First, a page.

Jean “Bosco” Bizumuremyi, a porter since his teens, has risen to become the DFGFI’s field operations coordinator. During the 1994 genocide, he sought refuge in Congo, but while walking home he was attacked by militants who slashed his scalp and knocked out his front teeth (which are still missing). “My family fled, my friends escaped,” he recalled. “I was almost dead.” The bandits began squabbling over money they found in his pocket, and a passing aid worker rescued him. After recuperating he returned to Bisate and found scores of snares set in the vicinity of the research center that Fossey founded.
During the 1980s, pastoralists grazed cattle in the forest and there were more poachers. Since then, Bosco said, there’s been a shift in how ordinary Rwandans perceive the Virunga. He estimates that 20 percent of people in the area still trespass in the forest, but he thinks that the patrols are an effective deterrent and that most people respect the gorillas’ need for protection.
‘These communities are so poor that they need any type of assistance they can possibly get.’
The showcase for Rwanda’s gorilla infatuation is Kwita Izina, the biggest event on the country’s social calendar. During this annual June ceremony, dignitaries, and donors name the gorillas born in Rwanda during the last year, a concept with roots in Rwandan tradition. The event is held on a field against a backdrop of the Virunga’s volcanoes.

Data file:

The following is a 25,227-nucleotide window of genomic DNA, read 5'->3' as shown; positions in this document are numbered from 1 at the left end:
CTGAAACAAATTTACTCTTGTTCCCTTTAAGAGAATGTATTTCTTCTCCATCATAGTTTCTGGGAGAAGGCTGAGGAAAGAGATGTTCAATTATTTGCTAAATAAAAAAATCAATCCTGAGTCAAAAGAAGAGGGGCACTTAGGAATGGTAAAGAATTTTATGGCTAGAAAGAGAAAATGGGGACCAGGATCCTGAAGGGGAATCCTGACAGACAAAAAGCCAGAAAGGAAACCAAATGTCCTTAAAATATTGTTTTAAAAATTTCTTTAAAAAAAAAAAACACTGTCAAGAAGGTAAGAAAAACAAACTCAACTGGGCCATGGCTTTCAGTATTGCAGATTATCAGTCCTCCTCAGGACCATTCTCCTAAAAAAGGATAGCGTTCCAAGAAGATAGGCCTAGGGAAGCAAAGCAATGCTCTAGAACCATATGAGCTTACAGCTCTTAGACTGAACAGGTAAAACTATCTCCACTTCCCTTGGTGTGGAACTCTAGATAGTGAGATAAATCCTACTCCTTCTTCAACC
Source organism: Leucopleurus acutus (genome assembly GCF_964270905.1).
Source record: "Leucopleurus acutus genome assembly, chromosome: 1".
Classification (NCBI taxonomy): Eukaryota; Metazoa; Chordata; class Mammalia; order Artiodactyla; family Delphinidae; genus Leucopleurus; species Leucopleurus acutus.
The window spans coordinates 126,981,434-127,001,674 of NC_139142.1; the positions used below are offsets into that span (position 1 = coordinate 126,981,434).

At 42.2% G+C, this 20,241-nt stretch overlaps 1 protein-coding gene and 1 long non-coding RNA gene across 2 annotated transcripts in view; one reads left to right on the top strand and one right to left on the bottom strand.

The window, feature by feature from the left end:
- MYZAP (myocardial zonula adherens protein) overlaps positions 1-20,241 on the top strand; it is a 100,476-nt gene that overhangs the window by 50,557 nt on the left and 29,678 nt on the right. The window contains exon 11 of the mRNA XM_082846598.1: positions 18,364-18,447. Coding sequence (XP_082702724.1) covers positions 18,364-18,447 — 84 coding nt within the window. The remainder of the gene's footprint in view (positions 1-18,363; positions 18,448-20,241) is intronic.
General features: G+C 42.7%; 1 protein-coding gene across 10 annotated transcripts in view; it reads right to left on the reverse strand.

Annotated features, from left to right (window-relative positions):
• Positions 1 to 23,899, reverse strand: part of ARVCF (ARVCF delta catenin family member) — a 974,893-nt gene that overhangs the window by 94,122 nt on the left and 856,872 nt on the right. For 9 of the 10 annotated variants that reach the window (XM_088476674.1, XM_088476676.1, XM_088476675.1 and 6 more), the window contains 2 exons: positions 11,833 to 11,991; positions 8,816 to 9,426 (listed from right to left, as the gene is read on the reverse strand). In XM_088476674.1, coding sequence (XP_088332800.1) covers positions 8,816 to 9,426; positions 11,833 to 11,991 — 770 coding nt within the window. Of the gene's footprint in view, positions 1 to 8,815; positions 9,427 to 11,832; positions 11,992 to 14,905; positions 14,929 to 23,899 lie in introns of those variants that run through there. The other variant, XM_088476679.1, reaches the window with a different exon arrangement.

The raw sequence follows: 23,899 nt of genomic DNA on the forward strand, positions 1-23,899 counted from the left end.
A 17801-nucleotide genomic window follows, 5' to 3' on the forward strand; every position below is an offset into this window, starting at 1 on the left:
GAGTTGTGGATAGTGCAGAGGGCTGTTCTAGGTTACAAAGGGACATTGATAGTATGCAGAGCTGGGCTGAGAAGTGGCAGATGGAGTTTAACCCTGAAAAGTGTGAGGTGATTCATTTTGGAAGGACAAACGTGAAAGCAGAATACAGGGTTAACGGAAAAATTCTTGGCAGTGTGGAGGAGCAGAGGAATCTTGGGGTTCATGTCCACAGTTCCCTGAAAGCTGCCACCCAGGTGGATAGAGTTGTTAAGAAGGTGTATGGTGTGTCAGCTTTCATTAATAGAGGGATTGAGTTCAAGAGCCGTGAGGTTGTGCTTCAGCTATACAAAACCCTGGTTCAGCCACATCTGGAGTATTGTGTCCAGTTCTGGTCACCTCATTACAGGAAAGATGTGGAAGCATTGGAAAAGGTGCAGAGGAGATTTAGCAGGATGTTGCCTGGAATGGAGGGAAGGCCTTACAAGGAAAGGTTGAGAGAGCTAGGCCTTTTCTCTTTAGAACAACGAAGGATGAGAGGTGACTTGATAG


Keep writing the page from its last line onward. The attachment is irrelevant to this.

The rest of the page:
Kwita Izina is a spectacle of dances and long speeches. Since the gorillas can’t participate, about 20 people dress in gorilla suits to receive the rite. This year more than 20 gorillas were named as Rwandan elites watched the festivities from a party tent planted on the field. Among the honorees was the baby whose life the veterinarians had saved with the antibiotic dart. She was named Imena, which means “elite” in Kinyarwanda. White visitors were quickly escorted under the tent, where they could refresh themselves with snacks and bottled water. Behind the stage, a few thousand locals were roped off, watching the proceedings somberly as they baked in the equatorial sun.
Alex Halperin is a writer living in New York City. His reporting in Rwanda was made possible by a grant from the Phillips Foundation.
Image by Darren Wamboldt/Bergman Group.